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Network DVR "more elegant engineering solution"

Discussion in 'General DISH™ Discussion' started by phrelin, Aug 7, 2008.

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  1. Aug 7, 2008 #1 of 53
    phrelin

    phrelin Hall Of Fame DBSTalk Club

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    Northern...
    OK, I think this is a significant potential looming change for Echostar. When I brought it up under the 2nd quarter financials thread nobody seems to understand the potential of this, so I'm going to explain how it could work.

    1. Customers are assigned an average of (you fill it in, 500GB, 2TB?) of storage.

    2. Customer 124356 tells the system he/she wants from Monday night's 8 pm prime time slot Terminator, Chuck, Big Bang Theory, Gossip Girl and Dancing With The Stars recorded while the two members of the family watch Dancing with the Stars live in HD in the home theater room so they can vote.

    3. Cable company directs a copy of each show from the local channel feed to the customers storage area.

    4. Mom, who's working swing shift at Denny's comes home and watches Dancing with the Stars in the kitchen in HD to unwind. Then sometime later, one member of the family watches Gossip Girl in HD in bedroom A while another is watching Big Bang Theory in HD in bedroom B. Several members of the family at different days and times watch Terminator and Chuck in HD in bedroom C and the home office respectively.

    That's five shows shown in the 8 pm time slot on Monday. To record those 5 shows and distribute them around the 6 rooms indicated the cable company provides 6 receivers that access the storage in much the same fashion they access the VOD.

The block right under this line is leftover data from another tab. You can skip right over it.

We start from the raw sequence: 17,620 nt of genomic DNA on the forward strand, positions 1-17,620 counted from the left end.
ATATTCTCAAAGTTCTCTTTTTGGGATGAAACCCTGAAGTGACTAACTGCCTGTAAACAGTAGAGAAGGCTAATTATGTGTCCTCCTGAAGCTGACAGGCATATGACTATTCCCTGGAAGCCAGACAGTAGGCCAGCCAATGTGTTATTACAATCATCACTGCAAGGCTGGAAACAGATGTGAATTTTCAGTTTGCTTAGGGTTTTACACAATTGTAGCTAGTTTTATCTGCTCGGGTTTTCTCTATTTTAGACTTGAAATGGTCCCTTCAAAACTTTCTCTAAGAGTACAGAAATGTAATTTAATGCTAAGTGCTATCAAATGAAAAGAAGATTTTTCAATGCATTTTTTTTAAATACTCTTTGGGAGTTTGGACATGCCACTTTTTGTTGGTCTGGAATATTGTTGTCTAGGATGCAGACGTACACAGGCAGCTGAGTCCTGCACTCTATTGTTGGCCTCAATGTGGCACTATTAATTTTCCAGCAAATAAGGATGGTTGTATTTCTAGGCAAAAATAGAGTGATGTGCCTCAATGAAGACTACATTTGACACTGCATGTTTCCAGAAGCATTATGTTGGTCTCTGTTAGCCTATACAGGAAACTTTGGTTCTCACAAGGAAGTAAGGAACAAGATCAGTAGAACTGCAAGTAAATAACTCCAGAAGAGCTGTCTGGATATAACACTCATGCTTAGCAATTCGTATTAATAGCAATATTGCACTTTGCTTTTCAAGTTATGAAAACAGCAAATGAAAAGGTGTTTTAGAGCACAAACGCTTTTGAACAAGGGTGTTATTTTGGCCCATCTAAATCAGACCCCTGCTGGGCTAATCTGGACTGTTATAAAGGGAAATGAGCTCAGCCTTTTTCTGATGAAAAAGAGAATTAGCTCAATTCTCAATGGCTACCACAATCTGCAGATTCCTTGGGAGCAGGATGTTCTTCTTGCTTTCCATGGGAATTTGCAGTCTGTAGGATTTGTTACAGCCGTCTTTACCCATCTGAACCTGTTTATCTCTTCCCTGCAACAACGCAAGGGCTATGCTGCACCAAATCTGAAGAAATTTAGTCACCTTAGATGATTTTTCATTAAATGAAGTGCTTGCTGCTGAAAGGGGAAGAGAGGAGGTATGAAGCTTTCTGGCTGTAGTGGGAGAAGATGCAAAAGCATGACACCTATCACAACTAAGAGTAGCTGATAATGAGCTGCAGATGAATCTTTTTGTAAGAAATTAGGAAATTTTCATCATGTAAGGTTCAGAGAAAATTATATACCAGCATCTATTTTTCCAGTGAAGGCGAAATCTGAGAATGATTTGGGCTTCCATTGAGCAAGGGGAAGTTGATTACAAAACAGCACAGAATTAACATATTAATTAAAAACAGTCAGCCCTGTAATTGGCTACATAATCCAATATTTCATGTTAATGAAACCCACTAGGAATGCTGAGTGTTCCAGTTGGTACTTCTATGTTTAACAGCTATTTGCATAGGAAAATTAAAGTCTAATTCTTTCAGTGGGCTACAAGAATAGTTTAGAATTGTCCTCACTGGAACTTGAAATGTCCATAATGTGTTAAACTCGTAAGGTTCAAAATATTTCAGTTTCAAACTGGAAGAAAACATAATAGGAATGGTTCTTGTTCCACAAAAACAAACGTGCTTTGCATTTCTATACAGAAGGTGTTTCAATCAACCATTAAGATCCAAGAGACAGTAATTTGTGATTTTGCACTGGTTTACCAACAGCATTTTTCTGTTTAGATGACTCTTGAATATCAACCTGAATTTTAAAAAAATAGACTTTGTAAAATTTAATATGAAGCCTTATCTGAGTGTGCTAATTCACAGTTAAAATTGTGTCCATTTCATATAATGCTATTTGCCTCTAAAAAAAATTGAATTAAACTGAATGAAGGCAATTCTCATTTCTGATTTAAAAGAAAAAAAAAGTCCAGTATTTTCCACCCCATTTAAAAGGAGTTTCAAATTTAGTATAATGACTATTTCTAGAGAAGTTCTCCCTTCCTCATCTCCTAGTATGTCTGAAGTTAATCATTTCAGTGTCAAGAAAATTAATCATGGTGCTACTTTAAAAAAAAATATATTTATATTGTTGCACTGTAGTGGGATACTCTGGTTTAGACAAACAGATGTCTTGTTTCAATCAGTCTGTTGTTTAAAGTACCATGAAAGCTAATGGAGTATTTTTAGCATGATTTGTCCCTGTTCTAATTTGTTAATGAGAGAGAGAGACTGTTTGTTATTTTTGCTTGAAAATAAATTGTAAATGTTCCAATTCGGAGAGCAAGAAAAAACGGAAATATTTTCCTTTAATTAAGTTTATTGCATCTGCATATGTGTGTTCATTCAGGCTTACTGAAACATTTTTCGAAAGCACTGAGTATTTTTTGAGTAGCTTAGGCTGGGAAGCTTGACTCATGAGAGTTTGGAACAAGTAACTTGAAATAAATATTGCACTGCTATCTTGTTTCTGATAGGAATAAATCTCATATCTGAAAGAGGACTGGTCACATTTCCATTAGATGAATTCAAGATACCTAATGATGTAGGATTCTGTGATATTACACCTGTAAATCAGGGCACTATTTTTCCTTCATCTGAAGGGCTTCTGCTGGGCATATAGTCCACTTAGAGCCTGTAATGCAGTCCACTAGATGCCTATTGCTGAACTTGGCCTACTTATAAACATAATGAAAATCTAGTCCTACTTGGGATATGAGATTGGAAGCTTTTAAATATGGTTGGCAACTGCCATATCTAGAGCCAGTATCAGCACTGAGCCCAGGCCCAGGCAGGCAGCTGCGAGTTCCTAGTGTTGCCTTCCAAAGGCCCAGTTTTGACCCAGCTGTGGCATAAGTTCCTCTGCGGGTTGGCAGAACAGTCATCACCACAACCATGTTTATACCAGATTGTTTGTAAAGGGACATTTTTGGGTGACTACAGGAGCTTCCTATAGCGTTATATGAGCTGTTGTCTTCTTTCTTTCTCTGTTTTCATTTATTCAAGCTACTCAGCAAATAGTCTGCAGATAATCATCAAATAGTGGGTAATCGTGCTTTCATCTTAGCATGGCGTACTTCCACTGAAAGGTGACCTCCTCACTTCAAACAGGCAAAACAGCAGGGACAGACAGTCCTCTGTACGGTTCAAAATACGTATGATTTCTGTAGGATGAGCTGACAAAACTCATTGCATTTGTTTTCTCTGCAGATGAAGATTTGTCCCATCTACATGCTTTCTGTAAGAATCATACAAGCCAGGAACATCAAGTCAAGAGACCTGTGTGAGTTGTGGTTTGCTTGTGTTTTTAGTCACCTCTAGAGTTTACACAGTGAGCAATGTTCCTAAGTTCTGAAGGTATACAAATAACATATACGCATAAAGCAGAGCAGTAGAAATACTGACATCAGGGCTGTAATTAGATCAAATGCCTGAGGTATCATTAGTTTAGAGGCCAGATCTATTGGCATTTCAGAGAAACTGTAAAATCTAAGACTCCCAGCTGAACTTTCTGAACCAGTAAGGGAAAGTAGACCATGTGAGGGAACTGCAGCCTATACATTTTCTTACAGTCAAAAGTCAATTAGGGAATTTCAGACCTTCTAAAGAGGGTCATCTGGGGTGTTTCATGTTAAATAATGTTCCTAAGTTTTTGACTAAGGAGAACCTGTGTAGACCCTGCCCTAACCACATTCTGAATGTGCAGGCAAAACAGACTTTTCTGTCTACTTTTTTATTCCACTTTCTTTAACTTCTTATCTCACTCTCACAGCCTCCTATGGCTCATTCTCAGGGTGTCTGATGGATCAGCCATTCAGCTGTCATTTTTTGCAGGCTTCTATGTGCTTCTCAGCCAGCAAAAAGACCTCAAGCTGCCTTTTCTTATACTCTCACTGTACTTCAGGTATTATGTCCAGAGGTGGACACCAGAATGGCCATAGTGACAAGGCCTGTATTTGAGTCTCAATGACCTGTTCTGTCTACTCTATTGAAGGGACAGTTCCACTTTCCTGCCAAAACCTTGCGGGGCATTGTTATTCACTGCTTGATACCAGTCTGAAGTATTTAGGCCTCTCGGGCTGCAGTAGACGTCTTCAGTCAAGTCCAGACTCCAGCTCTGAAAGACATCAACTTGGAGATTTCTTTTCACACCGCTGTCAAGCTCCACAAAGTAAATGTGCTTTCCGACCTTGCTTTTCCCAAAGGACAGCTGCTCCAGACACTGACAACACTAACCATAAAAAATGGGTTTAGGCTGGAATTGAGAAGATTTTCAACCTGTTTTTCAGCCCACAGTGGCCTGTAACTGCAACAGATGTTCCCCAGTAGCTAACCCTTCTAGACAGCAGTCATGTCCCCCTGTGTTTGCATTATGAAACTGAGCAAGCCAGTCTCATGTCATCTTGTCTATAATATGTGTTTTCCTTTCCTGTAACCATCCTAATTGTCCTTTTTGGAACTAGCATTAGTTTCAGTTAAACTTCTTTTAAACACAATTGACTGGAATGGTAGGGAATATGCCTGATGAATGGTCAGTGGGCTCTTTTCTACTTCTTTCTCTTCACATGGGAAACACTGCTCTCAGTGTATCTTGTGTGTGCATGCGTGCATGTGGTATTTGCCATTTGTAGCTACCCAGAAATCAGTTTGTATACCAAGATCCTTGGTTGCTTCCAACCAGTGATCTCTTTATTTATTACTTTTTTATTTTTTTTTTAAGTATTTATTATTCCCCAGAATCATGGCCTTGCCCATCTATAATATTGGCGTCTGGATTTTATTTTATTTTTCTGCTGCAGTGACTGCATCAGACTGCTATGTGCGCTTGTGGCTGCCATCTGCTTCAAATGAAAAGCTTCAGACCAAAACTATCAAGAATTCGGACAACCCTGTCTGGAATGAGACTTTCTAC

At this time, the typical Dish and DirecTV customer would go bonkers trying to accomplish this with DVR equipment. In fact, I'm not sure how to provide 6 rooms with access to view the same recorded content in HD.

    I think that the "centralized network DVR" shouldn't be dismissed by anyone at Dish Network even if we need to wait for a Supreme Court decision. Consider this from Multichannel News:
    Congratulations to the DirecTV forum members for discussing this intelligently. I'm afraid Dish forum members tend to think like Charlie - they want to fiddle with troublesome hardware while the business burns.

    If the Supreme Court OK's this or when the media companies and the cable companies work out contracts, I'd be on cable in a minute because my wife's not that enamored with "check switch", "soft reboot" and "hard reboot" before waiting a week for Dish to ship a new box that might not work even if she would want to hook it up. And she's like the millions of urban TV viewers out their. I know I'm not typical of any mass consumer group when it comes to this technology.

    But if anyone thinks that Comcast, Time Warner Cable, Verizon and AT&T can't start making this work well enough for most of their typical urban customers within three years, your wrong. These companies are in the business of creating "wired" networks. Even I, who still has two Tandy Model II computers (stored in the basement), can acknowledge this.

    IMHO it would be a death knell for any business focused on manufacturing DVR's for the mass market regardless of all the things I don't like about centralized network storage.
     
  2. Aug 7, 2008 #2 of 53
    dorfd1

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    where in the subscribers place would they put the dvr? I don't see the courts or television company's allow a vod system where you choose what to be on it.
     
  3. Aug 7, 2008 #3 of 53
    Redlinetire

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    Before you start challenging people, you might want to get the difference between 'your' and 'you're' down pat.... :lol: